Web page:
Thursday, November 21, 2019

Texas Instruments Case Study Example | Topics and Well Written Essays - 2000 words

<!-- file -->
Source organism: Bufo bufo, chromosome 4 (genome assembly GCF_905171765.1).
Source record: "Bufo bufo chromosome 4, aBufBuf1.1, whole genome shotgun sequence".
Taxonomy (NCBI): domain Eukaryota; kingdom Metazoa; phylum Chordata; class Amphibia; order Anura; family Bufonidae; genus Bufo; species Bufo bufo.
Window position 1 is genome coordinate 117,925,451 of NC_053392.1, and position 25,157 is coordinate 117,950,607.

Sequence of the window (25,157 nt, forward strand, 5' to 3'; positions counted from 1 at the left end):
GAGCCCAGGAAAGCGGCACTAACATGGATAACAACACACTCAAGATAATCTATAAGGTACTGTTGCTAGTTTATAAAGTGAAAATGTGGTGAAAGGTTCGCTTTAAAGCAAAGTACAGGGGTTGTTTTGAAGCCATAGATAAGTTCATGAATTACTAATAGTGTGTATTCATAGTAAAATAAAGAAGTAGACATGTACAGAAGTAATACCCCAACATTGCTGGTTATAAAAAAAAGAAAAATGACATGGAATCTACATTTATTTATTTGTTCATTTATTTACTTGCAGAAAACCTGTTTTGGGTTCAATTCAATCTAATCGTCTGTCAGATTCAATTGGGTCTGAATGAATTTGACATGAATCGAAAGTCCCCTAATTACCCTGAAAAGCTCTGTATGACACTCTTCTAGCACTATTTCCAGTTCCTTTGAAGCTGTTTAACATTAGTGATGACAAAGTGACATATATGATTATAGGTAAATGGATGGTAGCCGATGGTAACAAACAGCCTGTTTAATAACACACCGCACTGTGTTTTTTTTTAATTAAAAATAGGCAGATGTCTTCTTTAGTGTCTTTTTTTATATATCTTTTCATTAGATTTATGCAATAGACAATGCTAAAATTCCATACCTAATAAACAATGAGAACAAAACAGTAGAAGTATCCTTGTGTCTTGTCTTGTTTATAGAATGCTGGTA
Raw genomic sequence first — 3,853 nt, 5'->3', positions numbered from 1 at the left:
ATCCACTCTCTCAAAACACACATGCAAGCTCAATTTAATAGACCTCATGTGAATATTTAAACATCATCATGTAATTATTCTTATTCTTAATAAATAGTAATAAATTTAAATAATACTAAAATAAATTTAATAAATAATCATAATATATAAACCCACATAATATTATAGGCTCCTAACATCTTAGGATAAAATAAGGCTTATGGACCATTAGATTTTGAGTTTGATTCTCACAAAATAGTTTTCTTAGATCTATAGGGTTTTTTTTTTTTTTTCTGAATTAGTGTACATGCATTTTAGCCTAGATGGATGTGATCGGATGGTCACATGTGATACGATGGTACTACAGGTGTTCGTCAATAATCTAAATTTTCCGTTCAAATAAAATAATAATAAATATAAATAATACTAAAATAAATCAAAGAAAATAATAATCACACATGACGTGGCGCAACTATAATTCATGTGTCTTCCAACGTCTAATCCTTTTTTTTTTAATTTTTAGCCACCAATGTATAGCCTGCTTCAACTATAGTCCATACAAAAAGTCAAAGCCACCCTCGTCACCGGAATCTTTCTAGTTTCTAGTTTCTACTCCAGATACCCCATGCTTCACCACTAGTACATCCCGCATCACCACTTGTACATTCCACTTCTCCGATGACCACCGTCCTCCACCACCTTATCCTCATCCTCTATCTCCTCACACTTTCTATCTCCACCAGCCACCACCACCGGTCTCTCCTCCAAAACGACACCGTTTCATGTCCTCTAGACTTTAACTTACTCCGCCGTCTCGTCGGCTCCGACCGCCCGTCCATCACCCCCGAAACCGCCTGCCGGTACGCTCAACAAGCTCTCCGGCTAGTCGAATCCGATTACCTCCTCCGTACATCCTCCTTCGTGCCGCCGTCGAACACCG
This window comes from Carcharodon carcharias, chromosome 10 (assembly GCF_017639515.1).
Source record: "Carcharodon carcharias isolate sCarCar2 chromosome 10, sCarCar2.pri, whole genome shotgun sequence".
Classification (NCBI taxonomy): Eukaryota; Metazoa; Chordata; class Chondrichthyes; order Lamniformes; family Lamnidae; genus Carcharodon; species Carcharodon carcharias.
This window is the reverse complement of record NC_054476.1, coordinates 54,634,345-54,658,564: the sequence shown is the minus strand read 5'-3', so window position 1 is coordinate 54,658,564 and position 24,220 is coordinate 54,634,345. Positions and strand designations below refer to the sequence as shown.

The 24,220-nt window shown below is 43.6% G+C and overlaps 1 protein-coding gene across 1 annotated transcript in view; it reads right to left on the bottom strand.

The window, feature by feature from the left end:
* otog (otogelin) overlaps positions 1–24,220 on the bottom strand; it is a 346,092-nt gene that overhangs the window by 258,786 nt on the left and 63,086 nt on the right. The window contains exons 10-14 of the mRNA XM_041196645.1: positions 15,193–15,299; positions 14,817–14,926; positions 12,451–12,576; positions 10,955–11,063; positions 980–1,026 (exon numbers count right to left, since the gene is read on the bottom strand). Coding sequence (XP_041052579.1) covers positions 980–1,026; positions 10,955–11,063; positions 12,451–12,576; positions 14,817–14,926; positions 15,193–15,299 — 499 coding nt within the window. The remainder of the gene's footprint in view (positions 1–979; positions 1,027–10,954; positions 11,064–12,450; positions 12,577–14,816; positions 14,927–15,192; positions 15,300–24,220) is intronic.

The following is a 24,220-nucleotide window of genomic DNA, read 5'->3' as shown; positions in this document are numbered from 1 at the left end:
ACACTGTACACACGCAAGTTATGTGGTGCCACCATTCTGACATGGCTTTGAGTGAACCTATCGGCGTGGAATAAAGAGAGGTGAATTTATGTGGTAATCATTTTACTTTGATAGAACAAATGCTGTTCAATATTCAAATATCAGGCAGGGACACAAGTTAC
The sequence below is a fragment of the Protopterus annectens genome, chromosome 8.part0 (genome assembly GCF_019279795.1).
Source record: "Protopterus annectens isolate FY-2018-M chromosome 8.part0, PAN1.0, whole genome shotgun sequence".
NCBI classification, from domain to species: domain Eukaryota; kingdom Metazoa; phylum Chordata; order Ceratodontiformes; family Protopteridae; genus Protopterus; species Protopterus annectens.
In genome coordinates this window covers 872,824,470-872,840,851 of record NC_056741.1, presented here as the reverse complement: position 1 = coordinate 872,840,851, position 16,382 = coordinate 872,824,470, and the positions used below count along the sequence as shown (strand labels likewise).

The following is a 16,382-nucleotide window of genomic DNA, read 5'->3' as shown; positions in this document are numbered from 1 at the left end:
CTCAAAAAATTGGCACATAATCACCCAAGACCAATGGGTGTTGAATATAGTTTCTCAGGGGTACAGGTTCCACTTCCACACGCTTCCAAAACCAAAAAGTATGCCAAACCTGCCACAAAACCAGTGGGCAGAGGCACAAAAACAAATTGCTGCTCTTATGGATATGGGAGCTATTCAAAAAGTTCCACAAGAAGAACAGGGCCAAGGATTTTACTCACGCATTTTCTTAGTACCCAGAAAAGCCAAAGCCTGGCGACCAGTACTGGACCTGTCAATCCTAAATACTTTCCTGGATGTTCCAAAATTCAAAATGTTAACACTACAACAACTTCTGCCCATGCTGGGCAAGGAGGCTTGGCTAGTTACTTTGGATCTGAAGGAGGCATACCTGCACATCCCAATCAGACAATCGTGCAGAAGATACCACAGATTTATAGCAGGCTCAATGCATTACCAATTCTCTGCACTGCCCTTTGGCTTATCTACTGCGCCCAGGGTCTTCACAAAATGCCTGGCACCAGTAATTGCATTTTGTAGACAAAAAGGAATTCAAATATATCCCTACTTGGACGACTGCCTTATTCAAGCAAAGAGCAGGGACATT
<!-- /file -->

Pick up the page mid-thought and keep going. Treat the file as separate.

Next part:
Texas Instruments - Case Study Example Despite the sceptical outlook that a majority of executives had with respect to ERP, it was chosen as the methodology that could bring answers to the issues Texas Instruments faced in the late 1990s. As the case study outlines, the executives at TI felt that granted the fast paced trend of information technology, it was necessary for the company to make some considerable changes as to their methods and processes, in a manner that would allow them to compete more favourably in their market. According to the authors Sarkis et. al, TI was facing some serious issues in handling large international orders and delivery demands. For instance, the study refers to a Taiwan customer asking for product orders to be made in California and delivered at a given location to be decided just before delivery time. Such procedural complications in the ordering procedure would cause logistics issues that would eventually impact delivery time. As pointed out in the study, TI was facing several similar pr oblems where the customer requests would be delayed as the information system in place was not flexible enough to streamline the ordering process or to meet customer demands adequately. The executive decision to invest 250 million dollars in a brand new web based ERP system was made to help address the several issues caused by the internal and incompatible information systems used for inventory, manufacturing, and sourcing. Consequently the overall decision to implement a novel IS strategy to better meet customer demands was handled properly. In implementing a web based ERP system, the company would help reorganize the many processes that tie suppliers, manufacturers, and resellers on a worldwide scale, and thereby meet market demands in a preferred fashion to become competitive again. In upgrading their internal information system, I believe TI executives made the right choice in partnering with Andersen Consulting for their consulting expertise in the area. Considering the size and impact of the project in the long term, it makes perfect sense to consider that managers would employ significant resources to plan and execute this strategy for an up-to-date information system capable of handling customizable orders in an effort to enhance overall customer satisfaction and loyalty to the company. The team in charge of the project, after meeting and evaluating the solutions of several vendors, eventually choose the SAP solution for its ability to handle large amounts of data. Due to the widespread nature of the project, reli ance and pragmatism of the solution become imperative to make the transition to a more productive system. In considering the processes involved in the decision making for the adoption of the SAP based ERP system; there are few objections when taking into account the pre-established goals of the company. However, in considering the results that came off the newly implemented system, there were some methods and processes that could have been considered for a better turn out. In fact, Texas Instruments experienced issues of delivery and lower productivity immediately after product launch within their enterprise. As reported in the study, it appears that the 13,000 thousand users of the ERP system were not properly trained on the new system prior to its implementation. The previous reasoning would explain in part the apparent low productivity pattern which occurred during the "go live" phase of the ERP system. The report

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